the principal clause:

Wrong: The Dutch gained supremacy in the northern herring trades, because
they developed superior, much larger-scale, more efficient fishing boats,
because of the fifteenth-century shift of the herring spawning grounds from
Scania in the Baltic to the North Sea fishing grounds between the Netherlands
and England, and also with the benefits derived from on-board salt-curing.

Correct: The Dutch gained supremacy in the northern herring trades, because
they developed superior, much larger-scale, more efficient fishing boats;
because such craft, during the much longer sea voyages, permitted and indeed
necessitated on-board salt-curing, whose very rapidity greatly improved quality;
and finally because, during the early fifteenth century, the spawning grounds
shifted from Scania in the Baltic to the North Sea fishing grounds between the
northern Netherlands and England.

Use either because [as a conjunction introducing a subordinate clause] or


because of [as a preposition introducing an adverbial phrase], but not both
forms together.

4. IMPROPER USE OF THE OVERWORKED CONJUNCTION 'AS':

Do not use 'as' to introduce a subordinate clause that follows the principal
clause, when 'as' in that subordinate clause explains why: in the sense of
'because, since, for'.

Example: I opened the front door as the salesman was insistently pressing on
the buzzer.

This can be confusing: does the sentence mean that I opened the door just as
and at the very moment that the salesman was pressing on the buzzer? -- the
only permissible form of 'as' in this particular construction; or, more likely,
does it mean that I opened the door because the salesman was so insistently
pressing on the buzzer? If the latter, the sentence is both confusing and
inelegant.

5. CONFUSING PRINCIPAL AND PRINCIPLE:

Principal means the primary, chief, leading, dominant, etc.; and it is


usually an adjective, as in a 'principal clause', 'his principal adversary'.
But it may also be a noun, as in 'the principal of the school.'

Principle is always a noun that refers to a specific concept, procedure,


code, intellectual mechanism etc. that governs or directs one mode's of
conduct, or method of analysis, etc., as in 'the principles of economics'.

6. USING GERUNDS (VERBAL NOUNS) WITH THE POSSESSIVE CASE.

A gerund is a verbal noun: a verb form acting as a noun, e.g. as the subject or
object of the principal clause in a sentence. As such, any other noun or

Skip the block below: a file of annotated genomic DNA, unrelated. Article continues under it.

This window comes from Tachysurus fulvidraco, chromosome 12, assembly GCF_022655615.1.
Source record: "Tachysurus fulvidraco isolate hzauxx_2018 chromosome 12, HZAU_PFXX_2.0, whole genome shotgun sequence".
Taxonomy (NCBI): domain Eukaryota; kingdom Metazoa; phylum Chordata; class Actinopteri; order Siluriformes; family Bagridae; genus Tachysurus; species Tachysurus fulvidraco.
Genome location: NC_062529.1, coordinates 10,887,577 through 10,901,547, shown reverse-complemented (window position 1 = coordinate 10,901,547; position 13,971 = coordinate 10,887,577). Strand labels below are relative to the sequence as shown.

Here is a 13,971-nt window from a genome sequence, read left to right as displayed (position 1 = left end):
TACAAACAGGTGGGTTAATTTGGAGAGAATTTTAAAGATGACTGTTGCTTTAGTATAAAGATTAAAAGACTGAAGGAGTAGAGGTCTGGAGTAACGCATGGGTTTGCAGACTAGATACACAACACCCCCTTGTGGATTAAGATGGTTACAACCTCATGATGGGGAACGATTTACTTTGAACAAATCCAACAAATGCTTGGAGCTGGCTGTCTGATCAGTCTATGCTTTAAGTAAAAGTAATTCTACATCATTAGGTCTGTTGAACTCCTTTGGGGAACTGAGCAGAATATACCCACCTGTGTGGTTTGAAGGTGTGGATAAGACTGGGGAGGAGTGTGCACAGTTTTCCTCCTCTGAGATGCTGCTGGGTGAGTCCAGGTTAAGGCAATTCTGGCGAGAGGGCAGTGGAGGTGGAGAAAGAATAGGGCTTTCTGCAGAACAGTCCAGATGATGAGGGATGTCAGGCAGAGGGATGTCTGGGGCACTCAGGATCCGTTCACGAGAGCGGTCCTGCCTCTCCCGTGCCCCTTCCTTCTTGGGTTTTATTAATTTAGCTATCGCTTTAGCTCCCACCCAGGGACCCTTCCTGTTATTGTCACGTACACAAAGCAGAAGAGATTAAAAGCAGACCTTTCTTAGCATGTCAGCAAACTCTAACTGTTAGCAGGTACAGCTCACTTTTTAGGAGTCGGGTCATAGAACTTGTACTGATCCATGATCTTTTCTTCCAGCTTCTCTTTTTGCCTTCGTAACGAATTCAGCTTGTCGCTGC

pronoun modifying that gerund must be in the possessive case [and not in the
objective case, in the latter example]

Wrong: The Exchequer officials queried them submitting tax receipts that were
so often carelessly compiled.

Correct but clumsy: The Exchequer officials queried their submitting tax
receipts that were so often carelessly compiled. [What was queried was not the
persons but the actual submission of the carelessly compiled tax receipts: the
pronoun thus must be in the possessive case in modifying the gerund
'submitting'.]

Better: The Exchequer officials queried the submission of the tax receipts that
they had so often carelessly compiled. [Change the gerund into a regular noun.]

7. DISTINGUISH BETWEEN 'DUE TO' AND 'BECAUSE OF': note that due is
an adjective, while 'because of' is a preposition introducing an adverbial
phrase.
The growth in English population from the 1740s was principally due to a
change in nuptiality and thus in the birth rates. [Was, from 'to be', is a copula
verb that may be modified by an adjective]

English population grew rapidly from the 1740s, principally because of a


change in nuptiality and thus in the birth rate. ['principally due to' would be
incorrect in this construction.]

8. AVOID CONTRACTIONS. Do not use the following: don't, isn't, wasn't,


can't, it's, etc. Please note as well that it's is the contraction of 'it is', and not
the possessive case of it.

9. 'DIFFERENT FROM' HAS NO PERMISSIBLE ALTERNATIVES: the ever so


common 'different than' and less common 'different to' are simply wrong and
unacceptable. Your views or actions, etc. cannot 'differ than' something else;
they must differ from the others. Those who commit this dreadful solecism
condemn themselves to inferior status as writers -- and worse!

SOME OTHER EXAMPLES OF INCORRECT USAGE:

None: Please note that this pronoun must take the verb in the singular,
because it means 'not one'. Never say: 'none of them are.....'

Decimate: Please note that this verb, with Roman-Latin origins, means
to kill one out of ten; and thus do not use it to mean 'to kill a large
number....'. To state that the Black Death (a combination of bubonic and
pneumonic plague) 'decimated' the population of mid and later 14thcentury Europe is a gross understatement, because the combination of
those plagues destroyed about 40 percent of the European population, by
the 1370s.

Plausible. Despite the very common and generally accepted usage,


'plausible' does not really mean credible or believable, since it conveys an
underlying tone of deceit.

Thus The Concise Oxford Dictionary of Current English (ed. H.W. and F.G Fowler,
3rd edn. 1934, with many reprints) defines plausible: 'Of arguments,
statements, etc.: specious, seeming reasonable or probable; of persons: fair
spoken (usually implying deceit). [From L plausbibilis]'.

The Webster's New Collegiate Dictionary (1975 edn.) similarly states, for
plausible: 'adj (L plausibilis: worthy of applause] 1: superficially fair,
reasonable, or valuable, but often specious; 2: superficially or pleasing or
persuasive; 3: appearing worthy of belief.'

More nuanced, perhaps in accordance with the current temper of the times, is
The Canadian Oxford Dictionary (1998 edn.), which more curtly states, for
plausible: 'of an argument, statement, etc., seeming reasonable, believable, or
probable.' [But note the use of the word seeming.]